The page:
End of ChatGPT dominance? Google’s Gemini to launch this fall with significant upgrades – The Indian Express

OpenAI’s large language models so far have been leading the AI race, thanks to their early launch and Microsoft’s vast data centre infrastructure to back them up. But the ChatGPT dominance may not last forever, as new and powerful AI models are emerging every month. And one of them has a far stronger chance of becoming a real challenger: Google.
According to a report by The Information, Google’s next-generation artificial intelligence models under the new Gemini project will launch as early as this fall. The company for Gemini to power its existing AI chatbot Bard and enterprise apps such as Google Docs and Slides.
What makes Gemini a formidable competitor is the amount of resources Google has at its disposal, especially data that can be used to train these AI models. Google has access to YouTube videos, Google books, a huge search index, and scholarly material from Google Scholar. Much of this data is exclusive to Google, and that could give it an edge in creating smarter models than others. Gemini is also said to be the first multi-modal model that can handle video as well as text and images, unlike GPT-4.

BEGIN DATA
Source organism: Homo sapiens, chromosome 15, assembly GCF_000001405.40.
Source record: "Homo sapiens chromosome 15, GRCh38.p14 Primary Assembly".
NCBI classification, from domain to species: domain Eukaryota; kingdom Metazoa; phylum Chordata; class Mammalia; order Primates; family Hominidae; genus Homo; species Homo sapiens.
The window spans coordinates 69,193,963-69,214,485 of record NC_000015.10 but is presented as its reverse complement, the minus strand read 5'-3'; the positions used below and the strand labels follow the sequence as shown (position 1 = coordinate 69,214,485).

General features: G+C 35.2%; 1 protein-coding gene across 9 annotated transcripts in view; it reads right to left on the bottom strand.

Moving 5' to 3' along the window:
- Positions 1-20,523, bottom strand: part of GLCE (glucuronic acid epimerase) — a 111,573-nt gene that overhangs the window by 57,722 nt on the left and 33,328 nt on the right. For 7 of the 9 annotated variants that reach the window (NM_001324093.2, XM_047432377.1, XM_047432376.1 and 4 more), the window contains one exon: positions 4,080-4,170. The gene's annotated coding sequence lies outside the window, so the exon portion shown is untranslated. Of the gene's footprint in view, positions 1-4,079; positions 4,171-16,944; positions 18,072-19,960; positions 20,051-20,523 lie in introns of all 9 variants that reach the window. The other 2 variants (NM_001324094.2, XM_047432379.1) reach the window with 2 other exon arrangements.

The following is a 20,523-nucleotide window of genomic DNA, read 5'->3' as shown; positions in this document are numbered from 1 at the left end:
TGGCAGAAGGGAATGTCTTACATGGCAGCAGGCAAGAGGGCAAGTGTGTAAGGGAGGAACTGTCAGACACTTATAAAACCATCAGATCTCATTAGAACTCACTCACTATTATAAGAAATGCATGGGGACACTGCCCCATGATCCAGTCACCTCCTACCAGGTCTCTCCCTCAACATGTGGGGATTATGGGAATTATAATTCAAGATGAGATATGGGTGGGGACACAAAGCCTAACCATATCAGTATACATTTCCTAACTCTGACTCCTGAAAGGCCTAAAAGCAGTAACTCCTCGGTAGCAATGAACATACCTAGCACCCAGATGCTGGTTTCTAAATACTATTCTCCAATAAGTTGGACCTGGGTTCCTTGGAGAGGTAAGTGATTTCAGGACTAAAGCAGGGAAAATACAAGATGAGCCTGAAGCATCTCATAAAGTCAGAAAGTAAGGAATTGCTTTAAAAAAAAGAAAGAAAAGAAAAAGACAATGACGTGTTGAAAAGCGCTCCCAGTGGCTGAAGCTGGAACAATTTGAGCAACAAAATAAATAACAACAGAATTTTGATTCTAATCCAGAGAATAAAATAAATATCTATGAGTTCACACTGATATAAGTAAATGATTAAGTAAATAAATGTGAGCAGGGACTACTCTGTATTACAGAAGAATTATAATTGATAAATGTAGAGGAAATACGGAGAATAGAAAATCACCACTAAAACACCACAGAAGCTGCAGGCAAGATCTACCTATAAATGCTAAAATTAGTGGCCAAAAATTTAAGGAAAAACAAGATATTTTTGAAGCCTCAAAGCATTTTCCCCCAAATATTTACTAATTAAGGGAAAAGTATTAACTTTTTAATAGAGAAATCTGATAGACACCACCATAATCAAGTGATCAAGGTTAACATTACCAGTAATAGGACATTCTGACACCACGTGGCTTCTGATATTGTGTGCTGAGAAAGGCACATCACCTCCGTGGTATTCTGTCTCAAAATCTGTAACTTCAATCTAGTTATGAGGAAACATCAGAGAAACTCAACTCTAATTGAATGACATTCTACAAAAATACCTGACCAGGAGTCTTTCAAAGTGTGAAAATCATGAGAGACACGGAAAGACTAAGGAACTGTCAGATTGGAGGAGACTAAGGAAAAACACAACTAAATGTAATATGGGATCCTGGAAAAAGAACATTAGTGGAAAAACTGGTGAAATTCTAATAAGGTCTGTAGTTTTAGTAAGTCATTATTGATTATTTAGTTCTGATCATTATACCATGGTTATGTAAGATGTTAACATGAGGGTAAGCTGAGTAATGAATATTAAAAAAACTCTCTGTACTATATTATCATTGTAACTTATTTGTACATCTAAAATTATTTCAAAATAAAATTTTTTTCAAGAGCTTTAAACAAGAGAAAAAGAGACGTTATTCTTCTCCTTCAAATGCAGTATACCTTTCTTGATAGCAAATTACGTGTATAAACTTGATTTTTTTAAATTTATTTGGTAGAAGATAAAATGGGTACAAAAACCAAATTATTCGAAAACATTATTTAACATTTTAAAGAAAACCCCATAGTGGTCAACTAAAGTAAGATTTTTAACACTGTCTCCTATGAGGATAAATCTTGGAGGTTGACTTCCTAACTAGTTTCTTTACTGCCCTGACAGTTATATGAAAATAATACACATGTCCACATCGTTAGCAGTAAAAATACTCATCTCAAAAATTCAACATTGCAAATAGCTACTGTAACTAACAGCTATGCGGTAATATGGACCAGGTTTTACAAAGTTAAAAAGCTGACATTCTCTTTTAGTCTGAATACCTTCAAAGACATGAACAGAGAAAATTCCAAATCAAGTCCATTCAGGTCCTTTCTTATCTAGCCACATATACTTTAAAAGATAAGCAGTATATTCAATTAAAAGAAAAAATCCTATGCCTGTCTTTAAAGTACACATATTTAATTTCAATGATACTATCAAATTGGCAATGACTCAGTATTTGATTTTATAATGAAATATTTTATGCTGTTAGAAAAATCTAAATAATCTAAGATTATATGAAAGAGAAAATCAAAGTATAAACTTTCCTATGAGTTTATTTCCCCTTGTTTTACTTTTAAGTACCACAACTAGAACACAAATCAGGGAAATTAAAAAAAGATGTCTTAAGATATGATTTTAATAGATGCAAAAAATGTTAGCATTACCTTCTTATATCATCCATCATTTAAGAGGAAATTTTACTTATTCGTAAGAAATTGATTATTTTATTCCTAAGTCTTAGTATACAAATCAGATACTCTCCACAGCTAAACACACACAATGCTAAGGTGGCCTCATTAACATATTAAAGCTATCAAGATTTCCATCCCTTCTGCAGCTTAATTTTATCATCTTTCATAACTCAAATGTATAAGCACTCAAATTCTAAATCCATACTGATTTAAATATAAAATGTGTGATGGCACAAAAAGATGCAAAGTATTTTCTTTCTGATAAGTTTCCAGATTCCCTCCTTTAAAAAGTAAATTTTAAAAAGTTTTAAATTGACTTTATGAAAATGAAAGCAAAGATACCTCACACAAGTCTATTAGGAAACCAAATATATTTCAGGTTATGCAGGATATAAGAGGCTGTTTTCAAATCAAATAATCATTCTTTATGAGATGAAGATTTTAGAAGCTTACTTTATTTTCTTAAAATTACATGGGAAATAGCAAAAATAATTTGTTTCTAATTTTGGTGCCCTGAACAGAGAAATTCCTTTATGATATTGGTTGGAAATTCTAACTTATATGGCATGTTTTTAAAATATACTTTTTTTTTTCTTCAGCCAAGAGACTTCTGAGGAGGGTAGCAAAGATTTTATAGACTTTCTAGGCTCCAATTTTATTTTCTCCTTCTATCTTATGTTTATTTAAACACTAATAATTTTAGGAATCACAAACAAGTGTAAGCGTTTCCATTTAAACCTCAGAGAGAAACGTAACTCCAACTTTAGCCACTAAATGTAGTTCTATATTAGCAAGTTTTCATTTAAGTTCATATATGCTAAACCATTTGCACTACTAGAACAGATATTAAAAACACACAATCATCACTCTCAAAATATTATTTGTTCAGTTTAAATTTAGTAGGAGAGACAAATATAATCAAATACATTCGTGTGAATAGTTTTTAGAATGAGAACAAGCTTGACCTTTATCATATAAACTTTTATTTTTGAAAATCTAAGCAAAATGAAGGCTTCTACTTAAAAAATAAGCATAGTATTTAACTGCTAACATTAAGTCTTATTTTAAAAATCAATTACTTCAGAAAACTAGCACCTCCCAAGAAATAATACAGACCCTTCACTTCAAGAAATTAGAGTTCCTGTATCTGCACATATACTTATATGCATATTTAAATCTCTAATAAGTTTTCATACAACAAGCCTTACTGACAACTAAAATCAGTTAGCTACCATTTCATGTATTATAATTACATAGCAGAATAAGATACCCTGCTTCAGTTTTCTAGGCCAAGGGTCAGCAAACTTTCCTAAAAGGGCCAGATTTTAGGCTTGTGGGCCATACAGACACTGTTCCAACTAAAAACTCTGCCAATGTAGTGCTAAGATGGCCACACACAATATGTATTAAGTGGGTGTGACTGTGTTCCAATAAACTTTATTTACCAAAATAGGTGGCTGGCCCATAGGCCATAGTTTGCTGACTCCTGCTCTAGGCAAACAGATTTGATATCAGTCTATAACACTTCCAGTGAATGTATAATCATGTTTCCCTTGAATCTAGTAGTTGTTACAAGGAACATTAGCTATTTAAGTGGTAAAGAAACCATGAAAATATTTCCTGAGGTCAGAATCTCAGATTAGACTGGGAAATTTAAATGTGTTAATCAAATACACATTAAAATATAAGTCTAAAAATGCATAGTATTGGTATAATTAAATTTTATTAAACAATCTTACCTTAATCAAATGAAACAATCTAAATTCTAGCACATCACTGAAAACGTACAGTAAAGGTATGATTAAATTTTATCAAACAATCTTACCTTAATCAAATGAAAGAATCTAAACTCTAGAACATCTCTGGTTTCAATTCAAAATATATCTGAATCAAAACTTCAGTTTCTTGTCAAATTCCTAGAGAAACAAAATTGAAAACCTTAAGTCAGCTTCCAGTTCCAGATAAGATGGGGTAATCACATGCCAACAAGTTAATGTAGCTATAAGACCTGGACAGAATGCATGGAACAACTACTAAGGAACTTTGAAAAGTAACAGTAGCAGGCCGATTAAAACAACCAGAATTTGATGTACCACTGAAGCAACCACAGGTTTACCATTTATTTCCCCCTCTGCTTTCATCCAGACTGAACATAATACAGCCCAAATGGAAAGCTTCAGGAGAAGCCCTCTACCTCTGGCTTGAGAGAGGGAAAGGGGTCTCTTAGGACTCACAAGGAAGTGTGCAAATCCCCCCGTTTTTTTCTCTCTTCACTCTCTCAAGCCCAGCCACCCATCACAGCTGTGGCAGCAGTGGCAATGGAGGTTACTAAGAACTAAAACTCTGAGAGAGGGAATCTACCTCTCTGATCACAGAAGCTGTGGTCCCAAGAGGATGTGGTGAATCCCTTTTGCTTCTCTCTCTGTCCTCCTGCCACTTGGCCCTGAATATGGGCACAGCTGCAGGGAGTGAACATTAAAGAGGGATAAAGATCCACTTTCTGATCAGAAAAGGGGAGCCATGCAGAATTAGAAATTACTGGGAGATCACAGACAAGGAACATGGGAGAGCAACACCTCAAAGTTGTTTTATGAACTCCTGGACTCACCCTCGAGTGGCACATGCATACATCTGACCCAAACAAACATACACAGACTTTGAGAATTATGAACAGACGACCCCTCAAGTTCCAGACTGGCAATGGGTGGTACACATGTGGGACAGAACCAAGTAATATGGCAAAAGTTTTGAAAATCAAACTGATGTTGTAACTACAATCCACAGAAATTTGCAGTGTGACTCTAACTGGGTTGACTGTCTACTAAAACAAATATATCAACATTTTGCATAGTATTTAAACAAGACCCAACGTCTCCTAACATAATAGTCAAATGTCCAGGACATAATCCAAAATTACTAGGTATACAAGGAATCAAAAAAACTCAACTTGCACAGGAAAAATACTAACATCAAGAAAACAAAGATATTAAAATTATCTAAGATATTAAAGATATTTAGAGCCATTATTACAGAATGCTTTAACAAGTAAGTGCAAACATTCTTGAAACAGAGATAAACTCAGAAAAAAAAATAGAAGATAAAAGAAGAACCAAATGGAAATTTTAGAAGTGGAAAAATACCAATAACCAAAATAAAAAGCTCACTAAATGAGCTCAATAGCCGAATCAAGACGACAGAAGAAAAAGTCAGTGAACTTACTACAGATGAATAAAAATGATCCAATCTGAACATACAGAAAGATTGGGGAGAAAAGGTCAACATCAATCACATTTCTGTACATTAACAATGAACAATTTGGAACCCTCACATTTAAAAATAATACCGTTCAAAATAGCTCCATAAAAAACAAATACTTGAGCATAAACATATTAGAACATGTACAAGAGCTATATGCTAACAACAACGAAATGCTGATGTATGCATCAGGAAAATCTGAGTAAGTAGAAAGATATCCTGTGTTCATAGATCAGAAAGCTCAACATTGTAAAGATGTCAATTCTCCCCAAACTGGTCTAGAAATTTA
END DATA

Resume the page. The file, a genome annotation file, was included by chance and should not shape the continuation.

Google also has a deep pool of talent and years of experience in building and training large language models. It is expected to announce the new models next fall, and possibly introduce a new Gemini-powered chatbot or upgrade its existing Bard chatbot. This could have a big impact on Google’s Cloud, which would likely be the main way for corporate customers to access Gemini.
Gemini was first teased at Google’s developer conference last month, where Google showcased several AI projects. Gemini uses new training techniques from Alphago, an AI system that was the first to beat a professional human player at the complex board game Go, according to a report from June. This could enable Gemini to plan and solve problems.
In April, Google merged Google Brain, its own deep learning artificial intelligence research unit, with subsidiary company DeepMind to create a single unit – Google DeepMind. The surprise move by Pichai was meant to boost efficiency, combining Google’s enormous computational resources and DeepMind’s research skills.
Before that, both entities had their own responses to ChatGPT. DeepMind had Project Goodall and Google had Bard based on Google Brain models. Despite some rivalry between the teams, DeepMind dropped Goodall to collaborate on Gemini.
The fact that Google Brain and DeepMind are working together on this could spell trouble for OpenAI and other rivals. How Google is building Gemini also matters. Reports suggest that Gemini has made significant progress in its multimodal abilities, surpassing previous models. Its design focuses on being multimodal, meaning it can process and understand different forms of data, as well as being highly efficient in terms of tools and API integrations.
This means that Gemini will not only be good at understanding and generating conversational text, but also proficient in dealing with various inputs, such as text, images, and videos. There are also reports indicating that Gemini is being trained on twice as many tokens as GPT-4 was, which should make it much smarter.